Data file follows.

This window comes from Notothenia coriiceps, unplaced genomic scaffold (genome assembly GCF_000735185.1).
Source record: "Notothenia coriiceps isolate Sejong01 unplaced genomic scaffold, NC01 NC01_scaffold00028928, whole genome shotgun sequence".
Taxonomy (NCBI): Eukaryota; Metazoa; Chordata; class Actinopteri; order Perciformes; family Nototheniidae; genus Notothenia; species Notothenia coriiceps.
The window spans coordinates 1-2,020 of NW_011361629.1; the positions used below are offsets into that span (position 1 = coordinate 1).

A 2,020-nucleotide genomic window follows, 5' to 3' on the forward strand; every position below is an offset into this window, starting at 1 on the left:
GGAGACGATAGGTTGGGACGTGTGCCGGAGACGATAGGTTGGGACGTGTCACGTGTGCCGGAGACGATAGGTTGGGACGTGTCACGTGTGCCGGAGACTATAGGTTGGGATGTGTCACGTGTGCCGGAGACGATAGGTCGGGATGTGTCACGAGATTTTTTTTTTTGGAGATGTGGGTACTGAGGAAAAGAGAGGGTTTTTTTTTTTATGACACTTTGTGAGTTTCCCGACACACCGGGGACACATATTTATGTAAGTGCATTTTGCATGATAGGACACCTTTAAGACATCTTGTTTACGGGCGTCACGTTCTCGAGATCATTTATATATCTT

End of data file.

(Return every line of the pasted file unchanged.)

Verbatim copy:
This window comes from Notothenia coriiceps, unplaced genomic scaffold (genome assembly GCF_000735185.1).
Source record: "Notothenia coriiceps isolate Sejong01 unplaced genomic scaffold, NC01 NC01_scaffold00028928, whole genome shotgun sequence".
Taxonomy (NCBI): Eukaryota; Metazoa; Chordata; class Actinopteri; order Perciformes; family Nototheniidae; genus Notothenia; species Notothenia coriiceps.
The window spans coordinates 1-2,020 of NW_011361629.1; the positions used below are offsets into that span (position 1 = coordinate 1).

A 2,020-nucleotide genomic window follows, 5' to 3' on the forward strand; every position below is an offset into this window, starting at 1 on the left:
GGAGACGATAGGTTGGGACGTGTGCCGGAGACGATAGGTTGGGACGTGTCACGTGTGCCGGAGACGATAGGTTGGGACGTGTCACGTGTGCCGGAGACTATAGGTTGGGATGTGTCACGTGTGCCGGAGACGATAGGTCGGGATGTGTCACGAGATTTTTTTTTTTGGAGATGTGGGTACTGAGGAAAAGAGAGGGTTTTTTTTTTTATGACACTTTGTGAGTTTCCCGACACACCGGGGACACATATTTATGTAAGTGCATTTTGCATGATAGGACACCTTTAAGACATCTTGTTTACGGGCGTCACGTTCTCGAGATCATTTATATATCTT